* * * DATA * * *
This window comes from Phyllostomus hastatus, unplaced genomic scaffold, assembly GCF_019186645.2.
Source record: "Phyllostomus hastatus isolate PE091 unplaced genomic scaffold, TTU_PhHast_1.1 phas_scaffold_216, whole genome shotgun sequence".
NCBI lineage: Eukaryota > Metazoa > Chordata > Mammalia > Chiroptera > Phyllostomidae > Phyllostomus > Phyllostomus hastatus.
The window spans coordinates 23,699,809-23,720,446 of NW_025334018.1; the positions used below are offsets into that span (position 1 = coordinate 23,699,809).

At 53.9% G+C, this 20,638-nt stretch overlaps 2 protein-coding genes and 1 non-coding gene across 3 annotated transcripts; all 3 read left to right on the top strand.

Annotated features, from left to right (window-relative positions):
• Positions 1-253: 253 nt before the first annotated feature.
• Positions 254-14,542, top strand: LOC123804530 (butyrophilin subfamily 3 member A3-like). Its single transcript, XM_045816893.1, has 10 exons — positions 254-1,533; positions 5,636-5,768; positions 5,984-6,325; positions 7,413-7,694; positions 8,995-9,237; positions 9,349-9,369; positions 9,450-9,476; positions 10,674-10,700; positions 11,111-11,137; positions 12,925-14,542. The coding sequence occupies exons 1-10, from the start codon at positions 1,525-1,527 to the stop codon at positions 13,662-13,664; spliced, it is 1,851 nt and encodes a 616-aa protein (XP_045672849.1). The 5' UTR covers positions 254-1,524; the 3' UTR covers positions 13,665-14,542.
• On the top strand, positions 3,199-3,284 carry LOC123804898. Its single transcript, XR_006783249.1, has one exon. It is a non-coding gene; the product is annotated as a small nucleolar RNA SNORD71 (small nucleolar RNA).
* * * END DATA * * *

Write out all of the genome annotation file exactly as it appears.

This window comes from Phyllostomus hastatus, unplaced genomic scaffold, assembly GCF_019186645.2.
Source record: "Phyllostomus hastatus isolate PE091 unplaced genomic scaffold, TTU_PhHast_1.1 phas_scaffold_216, whole genome shotgun sequence".
NCBI lineage: Eukaryota > Metazoa > Chordata > Mammalia > Chiroptera > Phyllostomidae > Phyllostomus > Phyllostomus hastatus.
The window spans coordinates 23,699,809-23,720,446 of NW_025334018.1; the positions used below are offsets into that span (position 1 = coordinate 23,699,809).

At 53.9% G+C, this 20,638-nt stretch overlaps 2 protein-coding genes and 1 non-coding gene across 3 annotated transcripts; all 3 read left to right on the top strand.

Annotated features, from left to right (window-relative positions):
• Positions 1-253: 253 nt before the first annotated feature.
• Positions 254-14,542, top strand: LOC123804530 (butyrophilin subfamily 3 member A3-like). Its single transcript, XM_045816893.1, has 10 exons — positions 254-1,533; positions 5,636-5,768; positions 5,984-6,325; positions 7,413-7,694; positions 8,995-9,237; positions 9,349-9,369; positions 9,450-9,476; positions 10,674-10,700; positions 11,111-11,137; positions 12,925-14,542. The coding sequence occupies exons 1-10, from the start codon at positions 1,525-1,527 to the stop codon at positions 13,662-13,664; spliced, it is 1,851 nt and encodes a 616-aa protein (XP_045672849.1). The 5' UTR covers positions 254-1,524; the 3' UTR covers positions 13,665-14,542.
• On the top strand, positions 3,199-3,284 carry LOC123804898. Its single transcript, XR_006783249.1, has one exon. It is a non-coding gene; the product is annotated as a small nucleolar RNA SNORD71 (small nucleolar RNA).